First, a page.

Memory Clock rate:                             1215 Mhz
  Memory Bus Width:                              5120-bit
  L2 Cache Size:                                 41943040 bytes
  Maximum Texture Dimension Size (x,y,z)         1D=(131072), 2D=(131072, 65536), 3D=(16384, 16384, 16384)
  Maximum Layered 1D Texture Size, (num) layers  1D=(32768), 2048 layers
  Maximum Layered 2D Texture Size, (num) layers  2D=(32768, 32768), 2048 layers
  Total amount of constant memory:               65536 bytes
  Total amount of shared memory per block:       49152 bytes
  Total shared memory per multiprocessor:        167936 bytes
  Total number of registers available per block: 65536
  Warp size:                                     32
  Maximum number of threads per multiprocessor:  2048
  Maximum number of threads per block:           1024
  Max dimension size of a thread block (x,y,z): (1024, 1024, 64)
  Max dimension size of a grid size    (x,y,z): (2147483647, 65535, 65535)
  Maximum memory pitch:                          2147483647 bytes
  Texture alignment:                             512 bytes
  Concurrent copy and kernel execution:          Yes with 3 copy engine(s)
  Run time limit on kernels:                     No
  Integrated GPU sharing Host Memory:            No
  Support host page-locked memory mapping:       Yes
  Alignment requirement for Surfaces:            Yes
  Device has ECC support:                        Enabled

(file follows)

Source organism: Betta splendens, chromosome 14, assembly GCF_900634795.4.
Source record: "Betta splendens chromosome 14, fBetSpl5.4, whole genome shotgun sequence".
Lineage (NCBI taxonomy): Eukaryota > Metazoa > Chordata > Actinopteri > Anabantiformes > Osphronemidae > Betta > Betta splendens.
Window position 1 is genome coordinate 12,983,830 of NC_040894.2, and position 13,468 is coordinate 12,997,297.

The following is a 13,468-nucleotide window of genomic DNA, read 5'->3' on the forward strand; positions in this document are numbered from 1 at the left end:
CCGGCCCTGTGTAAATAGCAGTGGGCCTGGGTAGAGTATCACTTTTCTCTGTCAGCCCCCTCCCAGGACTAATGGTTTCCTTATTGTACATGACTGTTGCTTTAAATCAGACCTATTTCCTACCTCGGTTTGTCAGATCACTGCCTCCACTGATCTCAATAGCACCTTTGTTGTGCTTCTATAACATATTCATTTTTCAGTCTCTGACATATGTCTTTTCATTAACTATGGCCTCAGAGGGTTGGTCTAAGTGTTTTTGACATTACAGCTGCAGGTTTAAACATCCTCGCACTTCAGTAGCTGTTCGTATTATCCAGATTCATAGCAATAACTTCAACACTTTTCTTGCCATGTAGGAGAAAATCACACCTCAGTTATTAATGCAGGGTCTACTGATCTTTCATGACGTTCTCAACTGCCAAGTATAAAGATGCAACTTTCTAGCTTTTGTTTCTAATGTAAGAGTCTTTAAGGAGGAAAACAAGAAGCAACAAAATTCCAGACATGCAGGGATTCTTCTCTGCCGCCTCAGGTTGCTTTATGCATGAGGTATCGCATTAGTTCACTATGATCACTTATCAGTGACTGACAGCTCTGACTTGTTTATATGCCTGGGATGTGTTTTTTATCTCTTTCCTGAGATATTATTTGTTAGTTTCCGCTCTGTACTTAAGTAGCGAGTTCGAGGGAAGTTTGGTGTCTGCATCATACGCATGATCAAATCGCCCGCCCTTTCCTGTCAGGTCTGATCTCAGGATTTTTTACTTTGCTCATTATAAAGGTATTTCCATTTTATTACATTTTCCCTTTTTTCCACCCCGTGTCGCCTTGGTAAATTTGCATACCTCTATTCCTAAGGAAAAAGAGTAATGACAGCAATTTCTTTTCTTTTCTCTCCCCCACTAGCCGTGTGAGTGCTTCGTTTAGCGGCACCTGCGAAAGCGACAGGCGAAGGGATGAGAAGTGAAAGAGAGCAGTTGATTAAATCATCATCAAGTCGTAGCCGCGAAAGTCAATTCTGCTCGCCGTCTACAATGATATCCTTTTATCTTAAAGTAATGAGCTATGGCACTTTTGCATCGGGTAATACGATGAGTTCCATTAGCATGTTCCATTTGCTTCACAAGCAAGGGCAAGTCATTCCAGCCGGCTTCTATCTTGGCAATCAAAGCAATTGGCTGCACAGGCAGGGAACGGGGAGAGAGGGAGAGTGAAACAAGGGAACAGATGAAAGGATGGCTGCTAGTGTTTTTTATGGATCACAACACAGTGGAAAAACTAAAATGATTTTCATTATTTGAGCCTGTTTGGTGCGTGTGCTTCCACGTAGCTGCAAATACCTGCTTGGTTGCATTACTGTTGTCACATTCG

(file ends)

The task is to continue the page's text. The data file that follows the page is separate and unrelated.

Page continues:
Device supports Unified Addressing (UVA):      Yes
  Device supports Managed Memory:                Yes
  Device supports Compute Preemption:            Yes
  Supports Cooperative Kernel Launch:            Yes
  Supports MultiDevice Co-op Kernel Launch:      Yes
  Device PCI Domain ID / Bus ID / location ID:   0 / 0 / 16
  Compute Mode:
     < Default (multiple host threads can use ::cudaSetDevice() with device simultaneously) >

deviceQuery, CUDA Driver = CUDART, CUDA Driver Version = 11.6, CUDA Runtime Version = 11.6, NumDevs = 1
Result = PASS

In addition to the system config above for using the right driver, I’m using this shell.nix to set up the env vars

{ pkgs ? import <nixpkgs> {} }:

        cuda = with pkgs; callPackage "/etc/nixpkgs/pkgs/development/compilers/cudatoolkit/common.nix" {
                version = "11.6.1-a100";
                url = "";
                sha256 = "sha256:0zjdk166ihiqhcd5a8zwphvx1skmzzxnd6162c0j0x0bw3y9l8db";
                gcc = gcc10;
        nvdriver = pkgs.linuxPackages.nvidia_x11.overrideAttrs (oldAttrs: {
                src = pkgs.fetchurl {
                        url = "";
                        sha256 = "sha256:146nwmwn5xwa52jgmc4m1kjr0zpj7b5rqicn1ly8sc9nx3d2397j";
                version = "510.47.03-a100";


pkgs.mkShell {
        buildInputs = with pkgs; [

        shellHook = ''
                export CUDA_PATH=${cuda}
                export LD_LIBRARY_PATH=${nvdriver}/lib

I thought having the packages in buildInputs would automatically set the library paths. Is that wrong?

Why is it expected that CUDA wouldn’t work? AFAIU there are not separate CUDA distributions for different classes of GPUs – unlike the device drivers.

I stand corrected. It turns out that this is all much more confusing than I realized and that for the most part the drivers are all the same. So as long as there’s a recent enough driver it should work with any model of GPU. (Shout out to @kmittman for explaining!)